“As I sat in my office, unable to identify the people around me, I couldn’t tell what was going on or recognize the emotions etched on their faces.”
Was that concern? Horror? Sadness? Was it pity maybe? One of the ladies asked me a question, was that worry clouding her expression? My name, address or emergency contact…It was some basic information she needed to get me home safely. I had no answer to give, I couldn’t remember things about myself.
That was the last time I would sit in that chair.
Someone told me to drink, handing me a bottle of water. Desperately, another woman started praying, saying she didn’t know what else to do. Another insisted, “It’s not good for her here.” Still another said closing the door, “Don’t let anyone see her like this.” Who were these people? I couldn’t recall the names of these women, I didn’t recognize anyone. A kind voice whispered into my ears, “You need to go home. Don’t return to this place.” Someone else agreed, “They won’t stop until they break you.” They should know.
That was the last time I saw my co-workers.
One month later, I was approaching the end of my sick leave as stated on my doctor’s note. Officially, I was approved to return to work. In reality, my mind was not prepared to do so. That day, I woke up in a panic, refusing to get out of bed. Gripped with terror, smelling of fear and sensing an emotion I never had before. Was that self-loathing?
That was the last time I saw my confident self as that part of me retreated.
By insisting that I return to work to make a living, I was forcing myself to go back to that torture chamber and surrender my life. Dignity dictated that I simply quit. My debt said that I couldn’t. Why was it so hard for me to make a plan? Decision making was always my forte. Whatever breakdown I went through had cut that cord, I had lost my ability to reason.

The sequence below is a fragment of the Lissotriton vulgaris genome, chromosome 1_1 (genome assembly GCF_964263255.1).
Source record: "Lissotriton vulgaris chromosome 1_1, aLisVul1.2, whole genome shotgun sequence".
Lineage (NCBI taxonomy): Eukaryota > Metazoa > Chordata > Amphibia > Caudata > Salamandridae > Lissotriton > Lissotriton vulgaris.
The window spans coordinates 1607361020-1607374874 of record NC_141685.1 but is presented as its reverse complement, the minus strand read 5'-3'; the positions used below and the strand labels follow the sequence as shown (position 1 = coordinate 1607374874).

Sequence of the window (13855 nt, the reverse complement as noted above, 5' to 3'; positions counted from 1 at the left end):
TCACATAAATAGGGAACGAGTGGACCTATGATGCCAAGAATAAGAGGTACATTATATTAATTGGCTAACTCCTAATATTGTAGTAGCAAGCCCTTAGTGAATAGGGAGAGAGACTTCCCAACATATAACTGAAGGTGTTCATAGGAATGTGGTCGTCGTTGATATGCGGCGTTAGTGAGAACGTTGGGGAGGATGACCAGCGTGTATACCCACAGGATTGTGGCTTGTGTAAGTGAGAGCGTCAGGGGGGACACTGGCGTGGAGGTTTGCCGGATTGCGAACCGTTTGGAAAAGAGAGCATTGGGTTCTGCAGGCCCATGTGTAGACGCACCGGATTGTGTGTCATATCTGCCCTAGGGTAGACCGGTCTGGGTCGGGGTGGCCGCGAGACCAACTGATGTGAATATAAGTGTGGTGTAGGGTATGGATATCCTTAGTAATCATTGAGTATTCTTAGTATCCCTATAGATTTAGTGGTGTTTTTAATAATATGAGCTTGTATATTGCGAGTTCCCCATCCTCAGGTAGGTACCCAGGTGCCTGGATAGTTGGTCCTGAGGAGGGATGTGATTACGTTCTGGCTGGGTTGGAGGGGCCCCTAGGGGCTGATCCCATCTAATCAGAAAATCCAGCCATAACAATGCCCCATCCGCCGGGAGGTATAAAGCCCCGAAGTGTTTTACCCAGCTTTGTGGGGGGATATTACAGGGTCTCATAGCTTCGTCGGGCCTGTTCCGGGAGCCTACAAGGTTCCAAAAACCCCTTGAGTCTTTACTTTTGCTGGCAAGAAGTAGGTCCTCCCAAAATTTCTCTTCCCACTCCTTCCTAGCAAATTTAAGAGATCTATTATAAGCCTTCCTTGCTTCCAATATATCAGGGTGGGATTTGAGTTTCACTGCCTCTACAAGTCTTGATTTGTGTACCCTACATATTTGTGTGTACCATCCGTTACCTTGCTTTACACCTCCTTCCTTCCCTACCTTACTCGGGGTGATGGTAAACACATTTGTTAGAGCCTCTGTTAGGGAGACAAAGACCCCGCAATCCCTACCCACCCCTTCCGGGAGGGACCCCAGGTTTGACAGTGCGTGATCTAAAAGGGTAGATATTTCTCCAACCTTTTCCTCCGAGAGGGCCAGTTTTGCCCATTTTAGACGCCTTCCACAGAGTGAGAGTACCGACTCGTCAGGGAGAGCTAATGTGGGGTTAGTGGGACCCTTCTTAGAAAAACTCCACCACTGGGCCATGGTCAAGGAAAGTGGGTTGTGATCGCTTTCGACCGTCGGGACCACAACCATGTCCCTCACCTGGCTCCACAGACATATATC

That was the last time I tried to force myself to push for my career.
Somehow, my mind had internalized that I was their property and subject to their will. As I slid off my bed I landed heavily on the floor. Pain shot through my back and I fell to my knees as my arm reached behind me to trace the welts. Where did these come from? I felt raw from the sensation of whips slicing through my back. Was that just a nightmare or a memory of ancestors past? I blacked out as the imagery threw me back 300 years.
That was my last vision before I melted into the wood underneath me.
On the 5th day, the caller from my workplace said that I had to return to work. I got up after two hours of trying to find my feet to pull open the drapes. Over the past few days, I had lost the will to shower. Everything looked hazy so I went back to sleep. This time when I woke up to get dressed, I could not see beyond my arms due to the mist in my eyes. It was just mist, right? As I blinked rapidly, I slowly began to realize the truth. Everything had gone dark.
That was the last thing I saw – my arm.
I had lost my sight.